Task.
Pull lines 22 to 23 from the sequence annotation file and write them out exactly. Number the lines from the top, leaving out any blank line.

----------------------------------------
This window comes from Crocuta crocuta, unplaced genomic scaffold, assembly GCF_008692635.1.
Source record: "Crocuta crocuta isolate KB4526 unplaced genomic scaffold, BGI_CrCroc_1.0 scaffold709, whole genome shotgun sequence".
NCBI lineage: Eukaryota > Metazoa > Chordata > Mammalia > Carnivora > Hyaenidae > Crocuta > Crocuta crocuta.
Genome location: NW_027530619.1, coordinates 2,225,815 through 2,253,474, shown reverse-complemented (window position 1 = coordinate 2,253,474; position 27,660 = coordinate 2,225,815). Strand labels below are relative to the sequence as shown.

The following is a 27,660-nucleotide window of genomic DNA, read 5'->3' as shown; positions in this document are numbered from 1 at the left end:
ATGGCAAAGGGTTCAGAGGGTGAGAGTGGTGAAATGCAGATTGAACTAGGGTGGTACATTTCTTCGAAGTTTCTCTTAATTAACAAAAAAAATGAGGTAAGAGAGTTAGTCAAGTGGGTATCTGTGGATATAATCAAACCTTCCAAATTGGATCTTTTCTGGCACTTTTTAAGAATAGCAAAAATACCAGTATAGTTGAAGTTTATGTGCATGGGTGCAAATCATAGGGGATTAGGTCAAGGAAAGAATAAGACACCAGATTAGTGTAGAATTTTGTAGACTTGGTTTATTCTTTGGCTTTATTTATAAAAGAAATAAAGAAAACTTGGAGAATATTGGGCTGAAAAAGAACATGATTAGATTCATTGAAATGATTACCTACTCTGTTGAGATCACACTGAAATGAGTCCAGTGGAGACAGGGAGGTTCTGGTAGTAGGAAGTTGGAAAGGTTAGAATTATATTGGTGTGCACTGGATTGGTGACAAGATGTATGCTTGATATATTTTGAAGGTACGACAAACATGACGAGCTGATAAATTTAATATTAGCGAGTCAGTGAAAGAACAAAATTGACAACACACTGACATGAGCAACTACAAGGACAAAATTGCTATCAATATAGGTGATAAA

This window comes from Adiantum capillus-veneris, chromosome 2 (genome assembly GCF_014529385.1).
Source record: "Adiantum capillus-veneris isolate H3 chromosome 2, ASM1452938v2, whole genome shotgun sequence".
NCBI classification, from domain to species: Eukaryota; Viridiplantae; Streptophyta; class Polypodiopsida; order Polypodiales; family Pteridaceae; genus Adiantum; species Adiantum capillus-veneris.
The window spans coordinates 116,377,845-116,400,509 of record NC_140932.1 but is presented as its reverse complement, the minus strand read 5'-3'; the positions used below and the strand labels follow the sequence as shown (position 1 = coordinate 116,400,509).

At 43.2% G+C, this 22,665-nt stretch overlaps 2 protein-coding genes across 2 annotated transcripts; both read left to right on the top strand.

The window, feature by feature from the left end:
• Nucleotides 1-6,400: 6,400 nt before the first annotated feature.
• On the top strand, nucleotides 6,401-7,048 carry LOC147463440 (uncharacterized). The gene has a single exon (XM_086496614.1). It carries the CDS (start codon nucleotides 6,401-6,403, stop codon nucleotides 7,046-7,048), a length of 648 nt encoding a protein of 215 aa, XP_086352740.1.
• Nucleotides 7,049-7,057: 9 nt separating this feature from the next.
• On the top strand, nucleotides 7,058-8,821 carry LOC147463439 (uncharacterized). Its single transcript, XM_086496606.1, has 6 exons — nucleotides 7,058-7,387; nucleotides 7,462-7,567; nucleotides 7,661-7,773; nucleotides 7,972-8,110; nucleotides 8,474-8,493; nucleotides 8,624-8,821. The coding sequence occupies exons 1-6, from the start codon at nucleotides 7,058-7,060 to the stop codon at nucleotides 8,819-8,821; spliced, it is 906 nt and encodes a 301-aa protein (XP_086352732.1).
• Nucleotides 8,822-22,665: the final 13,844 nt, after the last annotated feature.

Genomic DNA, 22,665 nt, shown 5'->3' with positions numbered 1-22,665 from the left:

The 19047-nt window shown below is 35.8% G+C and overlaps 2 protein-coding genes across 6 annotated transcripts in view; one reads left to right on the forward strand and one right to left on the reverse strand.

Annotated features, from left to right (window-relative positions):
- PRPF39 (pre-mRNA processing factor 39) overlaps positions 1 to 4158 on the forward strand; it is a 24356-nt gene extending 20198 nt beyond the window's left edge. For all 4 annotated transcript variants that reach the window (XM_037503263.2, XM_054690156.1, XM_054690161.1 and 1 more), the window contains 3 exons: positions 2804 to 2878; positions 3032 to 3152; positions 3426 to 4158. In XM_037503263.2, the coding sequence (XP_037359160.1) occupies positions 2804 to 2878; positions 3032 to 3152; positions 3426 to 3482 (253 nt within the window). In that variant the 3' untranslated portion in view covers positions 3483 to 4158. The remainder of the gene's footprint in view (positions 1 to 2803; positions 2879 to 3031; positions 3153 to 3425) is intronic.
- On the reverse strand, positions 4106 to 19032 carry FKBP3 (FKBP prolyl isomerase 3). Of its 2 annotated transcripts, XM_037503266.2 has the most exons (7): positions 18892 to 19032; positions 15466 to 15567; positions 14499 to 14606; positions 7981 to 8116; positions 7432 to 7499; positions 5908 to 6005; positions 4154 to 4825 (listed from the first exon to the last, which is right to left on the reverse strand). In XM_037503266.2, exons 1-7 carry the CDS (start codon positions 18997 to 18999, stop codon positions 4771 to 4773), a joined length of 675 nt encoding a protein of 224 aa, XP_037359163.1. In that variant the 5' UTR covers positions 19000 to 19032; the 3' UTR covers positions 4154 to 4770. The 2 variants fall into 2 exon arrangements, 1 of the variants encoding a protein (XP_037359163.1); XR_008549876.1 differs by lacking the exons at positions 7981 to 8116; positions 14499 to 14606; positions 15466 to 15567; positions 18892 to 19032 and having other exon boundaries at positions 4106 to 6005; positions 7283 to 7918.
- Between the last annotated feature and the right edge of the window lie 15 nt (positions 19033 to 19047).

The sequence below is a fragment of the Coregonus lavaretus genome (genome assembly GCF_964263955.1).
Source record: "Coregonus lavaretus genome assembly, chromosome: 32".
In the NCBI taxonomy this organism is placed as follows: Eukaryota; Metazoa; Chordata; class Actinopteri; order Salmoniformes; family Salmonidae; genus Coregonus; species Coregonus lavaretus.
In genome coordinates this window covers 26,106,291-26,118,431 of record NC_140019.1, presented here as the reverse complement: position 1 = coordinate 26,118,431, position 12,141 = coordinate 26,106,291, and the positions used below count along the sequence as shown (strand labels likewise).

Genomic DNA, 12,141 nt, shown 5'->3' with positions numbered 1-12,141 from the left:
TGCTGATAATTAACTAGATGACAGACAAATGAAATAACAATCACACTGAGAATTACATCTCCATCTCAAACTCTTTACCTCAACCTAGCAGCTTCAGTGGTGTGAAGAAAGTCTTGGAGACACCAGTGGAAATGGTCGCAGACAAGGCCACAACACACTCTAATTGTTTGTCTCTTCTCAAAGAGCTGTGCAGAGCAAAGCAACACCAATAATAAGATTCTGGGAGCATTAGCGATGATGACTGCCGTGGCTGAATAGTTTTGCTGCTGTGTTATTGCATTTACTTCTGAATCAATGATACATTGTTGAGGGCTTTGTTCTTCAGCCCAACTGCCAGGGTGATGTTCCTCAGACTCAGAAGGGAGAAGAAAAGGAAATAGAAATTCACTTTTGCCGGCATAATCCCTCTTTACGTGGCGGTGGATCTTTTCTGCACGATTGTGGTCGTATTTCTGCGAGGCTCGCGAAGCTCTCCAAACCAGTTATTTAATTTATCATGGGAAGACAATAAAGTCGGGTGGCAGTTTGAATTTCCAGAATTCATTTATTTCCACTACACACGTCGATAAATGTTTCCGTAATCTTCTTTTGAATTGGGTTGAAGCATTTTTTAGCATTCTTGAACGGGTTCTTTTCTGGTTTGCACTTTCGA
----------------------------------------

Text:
- On the reverse strand, positions 4106 to 19032 carry FKBP3 (FKBP prolyl isomerase 3). Of its 2 annotated transcripts, XM_037503266.2 has the most exons (7): positions 18892 to 19032; positions 15466 to 15567; positions 14499 to 14606; positions 7981 to 8116; positions 7432 to 7499; positions 5908 to 6005; positions 4154 to 4825 (listed from the first exon to the last, which is right to left on the reverse strand). In XM_037503266.2, exons 1-7 carry the CDS (start codon positions 18997 to 18999, stop codon positions 4771 to 4773), a joined length of 675 nt encoding a protein of 224 aa, XP_037359163.1. In that variant the 5' UTR covers positions 19000 to 19032; the 3' UTR covers positions 4154 to 4770. The 2 variants fall into 2 exon arrangements, 1 of the variants encoding a protein (XP_037359163.1); XR_008549876.1 differs by lacking the exons at positions 7981 to 8116; positions 14499 to 14606; positions 15466 to 15567; positions 18892 to 19032 and having other exon boundaries at positions 4106 to 6005; positions 7283 to 7918.
- Between the last annotated feature and the right edge of the window lie 15 nt (positions 19033 to 19047).